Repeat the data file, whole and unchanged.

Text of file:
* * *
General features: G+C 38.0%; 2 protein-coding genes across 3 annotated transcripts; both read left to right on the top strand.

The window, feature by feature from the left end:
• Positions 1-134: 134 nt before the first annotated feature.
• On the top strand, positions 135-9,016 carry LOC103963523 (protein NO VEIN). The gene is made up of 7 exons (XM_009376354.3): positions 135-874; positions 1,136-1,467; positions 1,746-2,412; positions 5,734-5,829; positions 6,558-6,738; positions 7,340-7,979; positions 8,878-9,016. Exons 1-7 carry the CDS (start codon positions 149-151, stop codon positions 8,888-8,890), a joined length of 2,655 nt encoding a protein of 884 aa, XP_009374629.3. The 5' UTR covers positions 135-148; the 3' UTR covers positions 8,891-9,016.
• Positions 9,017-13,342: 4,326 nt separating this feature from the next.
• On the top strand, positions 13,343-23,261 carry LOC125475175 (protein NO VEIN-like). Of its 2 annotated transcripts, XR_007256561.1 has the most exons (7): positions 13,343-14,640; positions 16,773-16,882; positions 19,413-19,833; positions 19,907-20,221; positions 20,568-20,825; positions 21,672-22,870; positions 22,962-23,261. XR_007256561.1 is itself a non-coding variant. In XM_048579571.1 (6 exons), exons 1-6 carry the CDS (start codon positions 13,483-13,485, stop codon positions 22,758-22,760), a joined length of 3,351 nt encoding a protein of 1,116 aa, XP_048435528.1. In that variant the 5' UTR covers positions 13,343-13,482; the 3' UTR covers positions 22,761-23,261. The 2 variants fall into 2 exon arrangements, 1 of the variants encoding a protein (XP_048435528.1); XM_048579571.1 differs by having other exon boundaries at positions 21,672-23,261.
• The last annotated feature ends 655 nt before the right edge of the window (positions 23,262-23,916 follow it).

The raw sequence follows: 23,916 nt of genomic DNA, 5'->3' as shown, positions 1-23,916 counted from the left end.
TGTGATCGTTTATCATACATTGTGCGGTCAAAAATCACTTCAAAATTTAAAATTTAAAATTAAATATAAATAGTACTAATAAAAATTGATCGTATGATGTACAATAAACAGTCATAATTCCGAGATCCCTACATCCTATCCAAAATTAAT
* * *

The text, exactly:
General features: G+C 38.0%; 2 protein-coding genes across 3 annotated transcripts; both read left to right on the top strand.

The window, feature by feature from the left end:
• Positions 1-134: 134 nt before the first annotated feature.
• On the top strand, positions 135-9,016 carry LOC103963523 (protein NO VEIN). The gene is made up of 7 exons (XM_009376354.3): positions 135-874; positions 1,136-1,467; positions 1,746-2,412; positions 5,734-5,829; positions 6,558-6,738; positions 7,340-7,979; positions 8,878-9,016. Exons 1-7 carry the CDS (start codon positions 149-151, stop codon positions 8,888-8,890), a joined length of 2,655 nt encoding a protein of 884 aa, XP_009374629.3. The 5' UTR covers positions 135-148; the 3' UTR covers positions 8,891-9,016.
• Positions 9,017-13,342: 4,326 nt separating this feature from the next.
• On the top strand, positions 13,343-23,261 carry LOC125475175 (protein NO VEIN-like). Of its 2 annotated transcripts, XR_007256561.1 has the most exons (7): positions 13,343-14,640; positions 16,773-16,882; positions 19,413-19,833; positions 19,907-20,221; positions 20,568-20,825; positions 21,672-22,870; positions 22,962-23,261. XR_007256561.1 is itself a non-coding variant. In XM_048579571.1 (6 exons), exons 1-6 carry the CDS (start codon positions 13,483-13,485, stop codon positions 22,758-22,760), a joined length of 3,351 nt encoding a protein of 1,116 aa, XP_048435528.1. In that variant the 5' UTR covers positions 13,343-13,482; the 3' UTR covers positions 22,761-23,261. The 2 variants fall into 2 exon arrangements, 1 of the variants encoding a protein (XP_048435528.1); XM_048579571.1 differs by having other exon boundaries at positions 21,672-23,261.
• The last annotated feature ends 655 nt before the right edge of the window (positions 23,262-23,916 follow it).

The raw sequence follows: 23,916 nt of genomic DNA, 5'->3' as shown, positions 1-23,916 counted from the left end.
TGTGATCGTTTATCATACATTGTGCGGTCAAAAATCACTTCAAAATTTAAAATTTAAAATTAAATATAAATAGTACTAATAAAAATTGATCGTATGATGTACAATAAACAGTCATAATTCCGAGATCCCTACATCCTATCCAAAATTAAT